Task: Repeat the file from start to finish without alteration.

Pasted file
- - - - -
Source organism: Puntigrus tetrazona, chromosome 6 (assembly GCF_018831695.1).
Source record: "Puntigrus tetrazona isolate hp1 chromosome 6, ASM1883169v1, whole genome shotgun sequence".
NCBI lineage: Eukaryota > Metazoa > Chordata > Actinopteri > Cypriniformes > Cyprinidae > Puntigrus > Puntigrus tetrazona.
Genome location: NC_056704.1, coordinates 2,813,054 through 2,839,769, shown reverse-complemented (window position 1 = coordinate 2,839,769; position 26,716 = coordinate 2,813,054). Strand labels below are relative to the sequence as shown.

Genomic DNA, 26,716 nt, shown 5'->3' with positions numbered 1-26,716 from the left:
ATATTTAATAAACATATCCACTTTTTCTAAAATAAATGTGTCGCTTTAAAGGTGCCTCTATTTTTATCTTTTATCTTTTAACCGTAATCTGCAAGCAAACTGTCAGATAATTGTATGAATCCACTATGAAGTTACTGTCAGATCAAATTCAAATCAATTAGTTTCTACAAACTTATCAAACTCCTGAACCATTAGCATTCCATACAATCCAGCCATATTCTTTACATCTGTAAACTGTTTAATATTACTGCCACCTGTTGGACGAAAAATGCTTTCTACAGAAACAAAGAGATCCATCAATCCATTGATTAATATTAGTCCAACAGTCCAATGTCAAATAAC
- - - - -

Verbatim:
Source organism: Puntigrus tetrazona, chromosome 6 (assembly GCF_018831695.1).
Source record: "Puntigrus tetrazona isolate hp1 chromosome 6, ASM1883169v1, whole genome shotgun sequence".
NCBI lineage: Eukaryota > Metazoa > Chordata > Actinopteri > Cypriniformes > Cyprinidae > Puntigrus > Puntigrus tetrazona.
Genome location: NC_056704.1, coordinates 2,813,054 through 2,839,769, shown reverse-complemented (window position 1 = coordinate 2,839,769; position 26,716 = coordinate 2,813,054). Strand labels below are relative to the sequence as shown.

Genomic DNA, 26,716 nt, shown 5'->3' with positions numbered 1-26,716 from the left:
ATATTTAATAAACATATCCACTTTTTCTAAAATAAATGTGTCGCTTTAAAGGTGCCTCTATTTTTATCTTTTATCTTTTAACCGTAATCTGCAAGCAAACTGTCAGATAATTGTATGAATCCACTATGAAGTTACTGTCAGATCAAATTCAAATCAATTAGTTTCTACAAACTTATCAAACTCCTGAACCATTAGCATTCCATACAATCCAGCCATATTCTTTACATCTGTAAACTGTTTAATATTACTGCCACCTGTTGGACGAAAAATGCTTTCTACAGAAACAAAGAGATCCATCAATCCATTGATTAATATTAGTCCAACAGTCCAATGTCAAATAAC